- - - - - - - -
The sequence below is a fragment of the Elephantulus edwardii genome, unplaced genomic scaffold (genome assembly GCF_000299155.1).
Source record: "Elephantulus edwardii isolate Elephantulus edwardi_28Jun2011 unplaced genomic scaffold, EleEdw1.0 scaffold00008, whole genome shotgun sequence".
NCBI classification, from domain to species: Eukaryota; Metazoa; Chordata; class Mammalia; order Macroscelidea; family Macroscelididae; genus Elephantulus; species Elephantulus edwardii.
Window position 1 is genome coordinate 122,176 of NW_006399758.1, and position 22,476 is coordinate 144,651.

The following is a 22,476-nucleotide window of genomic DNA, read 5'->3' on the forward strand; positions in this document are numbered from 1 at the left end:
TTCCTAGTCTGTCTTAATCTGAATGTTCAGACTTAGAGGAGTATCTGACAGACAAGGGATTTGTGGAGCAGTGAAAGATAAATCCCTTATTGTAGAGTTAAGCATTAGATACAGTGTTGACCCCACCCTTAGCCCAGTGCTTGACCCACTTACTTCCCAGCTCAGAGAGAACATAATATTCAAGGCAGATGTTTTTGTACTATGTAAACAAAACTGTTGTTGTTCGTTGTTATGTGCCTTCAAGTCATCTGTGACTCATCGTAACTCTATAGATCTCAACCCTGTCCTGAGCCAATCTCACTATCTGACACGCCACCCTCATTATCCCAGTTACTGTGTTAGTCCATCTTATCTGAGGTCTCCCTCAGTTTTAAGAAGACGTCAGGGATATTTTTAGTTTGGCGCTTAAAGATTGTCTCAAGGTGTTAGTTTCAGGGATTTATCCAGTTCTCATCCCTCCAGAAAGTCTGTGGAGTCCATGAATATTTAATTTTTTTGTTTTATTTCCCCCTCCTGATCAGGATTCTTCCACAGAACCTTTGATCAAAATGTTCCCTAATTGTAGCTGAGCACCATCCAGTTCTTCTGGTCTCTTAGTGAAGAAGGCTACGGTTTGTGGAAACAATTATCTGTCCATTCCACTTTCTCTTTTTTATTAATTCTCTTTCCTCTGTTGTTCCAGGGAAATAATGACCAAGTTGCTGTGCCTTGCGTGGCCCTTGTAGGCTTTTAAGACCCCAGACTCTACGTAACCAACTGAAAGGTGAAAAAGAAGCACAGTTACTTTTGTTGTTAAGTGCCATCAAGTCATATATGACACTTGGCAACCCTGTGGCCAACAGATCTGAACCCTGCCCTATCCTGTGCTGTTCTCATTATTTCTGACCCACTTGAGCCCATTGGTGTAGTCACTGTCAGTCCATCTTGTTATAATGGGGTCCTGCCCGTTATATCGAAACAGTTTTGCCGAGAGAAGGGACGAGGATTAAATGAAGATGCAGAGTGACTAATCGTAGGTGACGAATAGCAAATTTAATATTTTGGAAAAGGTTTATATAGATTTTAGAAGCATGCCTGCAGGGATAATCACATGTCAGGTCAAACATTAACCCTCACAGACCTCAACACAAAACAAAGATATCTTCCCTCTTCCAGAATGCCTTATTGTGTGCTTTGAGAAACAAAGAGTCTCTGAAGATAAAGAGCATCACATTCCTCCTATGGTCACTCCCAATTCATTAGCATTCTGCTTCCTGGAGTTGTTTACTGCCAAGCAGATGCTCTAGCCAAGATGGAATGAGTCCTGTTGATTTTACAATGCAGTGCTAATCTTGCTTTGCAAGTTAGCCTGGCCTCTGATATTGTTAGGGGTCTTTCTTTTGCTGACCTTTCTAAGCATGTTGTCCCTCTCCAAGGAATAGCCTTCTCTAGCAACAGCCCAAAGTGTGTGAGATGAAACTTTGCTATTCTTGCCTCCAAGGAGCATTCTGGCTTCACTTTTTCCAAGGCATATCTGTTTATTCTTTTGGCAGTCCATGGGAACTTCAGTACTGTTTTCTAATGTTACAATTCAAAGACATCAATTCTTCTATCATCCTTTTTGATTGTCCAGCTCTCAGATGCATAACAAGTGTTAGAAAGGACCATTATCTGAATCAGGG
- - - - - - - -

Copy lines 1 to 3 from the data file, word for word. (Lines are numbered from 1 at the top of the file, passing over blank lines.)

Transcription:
The sequence below is a fragment of the Elephantulus edwardii genome, unplaced genomic scaffold (genome assembly GCF_000299155.1).
Source record: "Elephantulus edwardii isolate Elephantulus edwardi_28Jun2011 unplaced genomic scaffold, EleEdw1.0 scaffold00008, whole genome shotgun sequence".
NCBI classification, from domain to species: Eukaryota; Metazoa; Chordata; class Mammalia; order Macroscelidea; family Macroscelididae; genus Elephantulus; species Elephantulus edwardii.